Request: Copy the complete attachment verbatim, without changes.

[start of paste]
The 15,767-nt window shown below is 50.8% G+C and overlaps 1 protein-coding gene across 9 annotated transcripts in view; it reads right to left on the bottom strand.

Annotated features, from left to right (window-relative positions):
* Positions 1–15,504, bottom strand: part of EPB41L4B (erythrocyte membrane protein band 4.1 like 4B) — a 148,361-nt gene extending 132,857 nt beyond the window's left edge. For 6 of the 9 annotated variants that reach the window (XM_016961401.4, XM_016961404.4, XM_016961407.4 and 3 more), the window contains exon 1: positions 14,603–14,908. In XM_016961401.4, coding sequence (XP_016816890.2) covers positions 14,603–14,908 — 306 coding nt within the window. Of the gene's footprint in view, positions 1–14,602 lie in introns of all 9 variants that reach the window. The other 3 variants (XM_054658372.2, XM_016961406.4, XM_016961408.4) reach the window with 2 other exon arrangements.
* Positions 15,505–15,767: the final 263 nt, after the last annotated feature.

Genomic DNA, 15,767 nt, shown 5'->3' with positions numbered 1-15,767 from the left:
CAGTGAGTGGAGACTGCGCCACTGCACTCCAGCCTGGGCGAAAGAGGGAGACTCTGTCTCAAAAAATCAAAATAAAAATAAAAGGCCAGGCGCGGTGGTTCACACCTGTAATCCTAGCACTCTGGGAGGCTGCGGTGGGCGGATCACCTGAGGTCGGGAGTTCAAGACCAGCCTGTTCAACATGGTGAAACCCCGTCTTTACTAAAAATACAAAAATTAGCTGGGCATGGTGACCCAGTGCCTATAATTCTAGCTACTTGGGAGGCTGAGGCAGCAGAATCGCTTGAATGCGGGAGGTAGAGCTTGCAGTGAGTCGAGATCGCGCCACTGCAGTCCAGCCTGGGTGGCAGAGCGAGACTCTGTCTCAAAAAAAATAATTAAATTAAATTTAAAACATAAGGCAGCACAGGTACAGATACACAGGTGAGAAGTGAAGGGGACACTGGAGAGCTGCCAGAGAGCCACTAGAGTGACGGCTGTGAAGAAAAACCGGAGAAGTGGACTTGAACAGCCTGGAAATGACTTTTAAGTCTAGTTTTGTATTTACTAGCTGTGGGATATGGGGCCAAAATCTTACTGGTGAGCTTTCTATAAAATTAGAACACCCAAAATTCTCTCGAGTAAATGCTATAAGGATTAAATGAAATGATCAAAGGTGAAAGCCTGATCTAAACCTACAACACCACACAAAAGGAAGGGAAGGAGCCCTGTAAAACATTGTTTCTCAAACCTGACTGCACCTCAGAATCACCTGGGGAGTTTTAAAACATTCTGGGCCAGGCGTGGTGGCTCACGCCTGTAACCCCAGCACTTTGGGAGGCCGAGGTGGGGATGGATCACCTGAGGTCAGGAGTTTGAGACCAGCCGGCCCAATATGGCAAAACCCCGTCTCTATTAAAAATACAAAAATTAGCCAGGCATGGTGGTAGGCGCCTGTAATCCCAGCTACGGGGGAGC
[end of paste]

The 15,767-nt window shown below is 50.8% G+C and overlaps 1 protein-coding gene across 9 annotated transcripts in view; it reads right to left on the bottom strand.

Annotated features, from left to right (window-relative positions):
* Positions 1–15,504, bottom strand: part of EPB41L4B (erythrocyte membrane protein band 4.1 like 4B) — a 148,361-nt gene extending 132,857 nt beyond the window's left edge. For 6 of the 9 annotated variants that reach the window (XM_016961401.4, XM_016961404.4, XM_016961407.4 and 3 more), the window contains exon 1: positions 14,603–14,908. In XM_016961401.4, coding sequence (XP_016816890.2) covers positions 14,603–14,908 — 306 coding nt within the window. Of the gene's footprint in view, positions 1–14,602 lie in introns of all 9 variants that reach the window. The other 3 variants (XM_054658372.2, XM_016961406.4, XM_016961408.4) reach the window with 2 other exon arrangements.
* Positions 15,505–15,767: the final 263 nt, after the last annotated feature.

Genomic DNA, 15,767 nt, shown 5'->3' with positions numbered 1-15,767 from the left:
CAGTGAGTGGAGACTGCGCCACTGCACTCCAGCCTGGGCGAAAGAGGGAGACTCTGTCTCAAAAAATCAAAATAAAAATAAAAGGCCAGGCGCGGTGGTTCACACCTGTAATCCTAGCACTCTGGGAGGCTGCGGTGGGCGGATCACCTGAGGTCGGGAGTTCAAGACCAGCCTGTTCAACATGGTGAAACCCCGTCTTTACTAAAAATACAAAAATTAGCTGGGCATGGTGACCCAGTGCCTATAATTCTAGCTACTTGGGAGGCTGAGGCAGCAGAATCGCTTGAATGCGGGAGGTAGAGCTTGCAGTGAGTCGAGATCGCGCCACTGCAGTCCAGCCTGGGTGGCAGAGCGAGACTCTGTCTCAAAAAAAATAATTAAATTAAATTTAAAACATAAGGCAGCACAGGTACAGATACACAGGTGAGAAGTGAAGGGGACACTGGAGAGCTGCCAGAGAGCCACTAGAGTGACGGCTGTGAAGAAAAACCGGAGAAGTGGACTTGAACAGCCTGGAAATGACTTTTAAGTCTAGTTTTGTATTTACTAGCTGTGGGATATGGGGCCAAAATCTTACTGGTGAGCTTTCTATAAAATTAGAACACCCAAAATTCTCTCGAGTAAATGCTATAAGGATTAAATGAAATGATCAAAGGTGAAAGCCTGATCTAAACCTACAACACCACACAAAAGGAAGGGAAGGAGCCCTGTAAAACATTGTTTCTCAAACCTGACTGCACCTCAGAATCACCTGGGGAGTTTTAAAACATTCTGGGCCAGGCGTGGTGGCTCACGCCTGTAACCCCAGCACTTTGGGAGGCCGAGGTGGGGATGGATCACCTGAGGTCAGGAGTTTGAGACCAGCCGGCCCAATATGGCAAAACCCCGTCTCTATTAAAAATACAAAAATTAGCCAGGCATGGTGGTAGGCGCCTGTAATCCCAGCTACGGGGGAGC